Managing your first employees, following a well trodden path, or a leap of faith?

The most inspiring stories on LinkedIn relate to individuals who have plucked up the courage to get off the corporate treadmill and set up their own business. Empowering, creative, brave but always optimistic. And when concepts are proven and customer uptake is on the rise, it’s time to leverage your business acumen through like minded people who share your values…yes it’s time to hire your first employees. Search and Select yourself or go through a Recruitment agency?  That’s your first decision for the Hiring phase.

But hiring is only the first phase. Hiring, Managing, Releasing. Each of these phases is made up of several activities. Today we’re looking at one aspect of Managing and that is Payroll.
Fairly boring and nowhere near as inspriational as Enchanting your Customers, Providing aspriational Leadership, or Performance Management. Payroll is a hygiene factor, get it right and nobody will notice. Get it wrong and people get quite upset. Surprisingly a lot of entrepreneurs aren’t driven by money, but rather success of pursuing challenges and realising lofty visionary dreams.

Many employees also like to follow inspring Visionairies, while they’re getting a regular paycheck.
Over the years I’ve worked with several exciting Entrepreneurs who haven’t always understood why their staff get grumpy when the correct Penalty rate wasn’t paid for last Tuesday mornings early start, oh and where’s my Superannuation contribution from October.

But not everybody get’s grumpy when payroll is mismanaged. The Australian Tax Office, State Revenue Office, WorkCover Insurance and Superannuation Clearing Houses don’t get grumpy, they get even. Little mistakes can sometimes be indicative of problems with consistency and accuracy. Little mistakes can sometimes trigger audit requests. But always little mistakes will incur penalties. Penalties can take the shine off the Visionary glean. And when the tarnish kicks in life just becomes unecessarily difficult. Maybe even easier before you hired employees.

At iq people we’ve payrolled literally thousands of staff over the last 15 years. So a lot of it seems like common sense, and we sometimes forget that new employers are travelling blindfolded through a compliance minefield. So to help we’ve provided some links below to assist you in putting together your own payroll process.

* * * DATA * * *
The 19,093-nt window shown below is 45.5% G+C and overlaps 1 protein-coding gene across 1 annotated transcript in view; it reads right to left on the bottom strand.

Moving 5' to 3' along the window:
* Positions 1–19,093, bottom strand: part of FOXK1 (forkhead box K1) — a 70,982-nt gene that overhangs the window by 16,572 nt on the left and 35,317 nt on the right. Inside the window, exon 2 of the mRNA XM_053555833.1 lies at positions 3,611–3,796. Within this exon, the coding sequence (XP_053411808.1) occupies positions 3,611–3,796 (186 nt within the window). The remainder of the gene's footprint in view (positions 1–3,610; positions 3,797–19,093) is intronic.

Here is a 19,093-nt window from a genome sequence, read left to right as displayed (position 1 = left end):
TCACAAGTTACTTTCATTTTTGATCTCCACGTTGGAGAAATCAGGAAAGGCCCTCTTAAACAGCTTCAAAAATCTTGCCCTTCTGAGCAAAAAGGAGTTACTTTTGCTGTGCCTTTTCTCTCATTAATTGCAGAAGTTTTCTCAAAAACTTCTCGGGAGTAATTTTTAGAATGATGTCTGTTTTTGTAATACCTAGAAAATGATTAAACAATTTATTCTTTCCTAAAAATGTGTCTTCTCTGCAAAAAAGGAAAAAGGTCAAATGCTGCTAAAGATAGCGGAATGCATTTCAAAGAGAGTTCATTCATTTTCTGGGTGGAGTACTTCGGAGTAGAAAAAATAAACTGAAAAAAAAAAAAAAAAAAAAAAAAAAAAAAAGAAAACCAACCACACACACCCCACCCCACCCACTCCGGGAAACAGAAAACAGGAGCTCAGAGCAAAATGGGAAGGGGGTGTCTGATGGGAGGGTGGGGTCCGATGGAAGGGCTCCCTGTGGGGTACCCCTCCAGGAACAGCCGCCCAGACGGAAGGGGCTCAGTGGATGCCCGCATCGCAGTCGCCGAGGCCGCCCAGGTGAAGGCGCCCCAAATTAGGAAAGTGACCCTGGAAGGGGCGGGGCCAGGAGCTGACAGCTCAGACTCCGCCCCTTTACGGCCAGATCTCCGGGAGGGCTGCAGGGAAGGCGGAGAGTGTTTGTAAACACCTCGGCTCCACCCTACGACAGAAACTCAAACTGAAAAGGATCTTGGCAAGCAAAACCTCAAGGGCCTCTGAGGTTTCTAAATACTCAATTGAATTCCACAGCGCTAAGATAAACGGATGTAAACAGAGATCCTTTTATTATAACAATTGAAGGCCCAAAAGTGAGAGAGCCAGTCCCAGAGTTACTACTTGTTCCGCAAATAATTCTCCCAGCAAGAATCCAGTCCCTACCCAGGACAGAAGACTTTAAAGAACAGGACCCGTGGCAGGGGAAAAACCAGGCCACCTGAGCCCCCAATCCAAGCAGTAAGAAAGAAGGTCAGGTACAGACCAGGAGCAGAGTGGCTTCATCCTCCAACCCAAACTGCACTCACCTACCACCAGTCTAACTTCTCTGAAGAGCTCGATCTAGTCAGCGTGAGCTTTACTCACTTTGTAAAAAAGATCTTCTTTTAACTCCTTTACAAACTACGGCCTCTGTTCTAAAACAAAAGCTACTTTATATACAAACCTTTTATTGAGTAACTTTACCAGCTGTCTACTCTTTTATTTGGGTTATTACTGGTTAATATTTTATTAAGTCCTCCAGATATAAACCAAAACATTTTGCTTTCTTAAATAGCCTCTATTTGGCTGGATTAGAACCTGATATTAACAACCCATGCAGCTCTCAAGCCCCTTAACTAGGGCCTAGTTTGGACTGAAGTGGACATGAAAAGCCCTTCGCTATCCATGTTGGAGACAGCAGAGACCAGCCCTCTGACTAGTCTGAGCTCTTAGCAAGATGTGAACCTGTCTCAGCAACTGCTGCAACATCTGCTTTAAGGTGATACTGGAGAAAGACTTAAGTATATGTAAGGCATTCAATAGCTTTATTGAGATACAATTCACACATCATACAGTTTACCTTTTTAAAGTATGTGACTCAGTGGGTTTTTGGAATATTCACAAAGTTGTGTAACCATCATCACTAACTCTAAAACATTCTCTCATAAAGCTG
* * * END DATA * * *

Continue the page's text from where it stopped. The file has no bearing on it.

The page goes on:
Payroll Process

Firstly let’s look at the overall process and then review some of the key offices for payroll compliance

Payroll Process

Links to offices for payroll compliance



PAYG Witholding Tax

As an employer, you have a role to play in helping your payees meet their end-of-year tax liabilities. You do this by collecting pay as you go (PAYG) withholding amounts from payments you make to:

  • your employees
  • other workers, such as contractors, that you have voluntary agreements with
  • businesses that don’t quote their Australian business number (ABN)

A few things to remember:

  • You must register for PAYG withholding before you are first required to withhold an amount from a payment.
  • If you cease to be an employer you should cancel your PAYG withholding registration.
  • Before you enter into a work agreement or contract, you need to check that the worker is legally allowed to work in Australia.
  • PAYG withholding is different to payroll tax. Payroll tax is a state tax.

Payroll Tax

If pay wages in Victoria and if your monthly Australian wages bill exceeds $52,083 you will have to pay payroll tax.




Workcover Insurance

Your WorkCover Insurance provides cover for the costs of benefits if your
workers are injured or become ill because of their work. It is a legal requirement
for most Victorian employers to register for WorkCover Insurance.

If you are, or you become an employer and you are paying, or expect to pay,
your workers over $7,500 in the financial year then you must register for
WorkCover insurance to cover them.



The Australian Government sets minimum standards for employer contributions on behalf of employees. Employers are required to make employer contributions for employees earning more than $450 per month, although some exceptions may exist for employees aged under 18 and employees aged over 70.



Employee Awards and Enterprise Bargaining Agreements

The Fair Work Commission of Australia regulate employment remuneration conditions
Your employee will be covered under an Award or and Enterprise Bargaining Agreements

An employer needs to be understand all of the elements of the Award or EBA. Regarding payroll it is important to be able to interpret an Employees approved timesheet in relation to the relevant award to determine the Gross Wages earned

It could be easier

A Payroll competency, like many aspects of business, can often become more consistent and relatively simpler as your team climbs the experience curve.  If, during a growth phase in your business, you have the time to learn and deliver payroll for your new employees, you will likely receive good support from the links provided above.  As the Australian Tax Office introduce Single Touch Payroll compliance on July 1 2018, it becomes important to confirm your own readiness.  Alternatively if you would like to focus on what you do best, and leverage our position on the Payroll experience curve, certainly contact us today, call 9259 0900 phone icon and ask for Tony.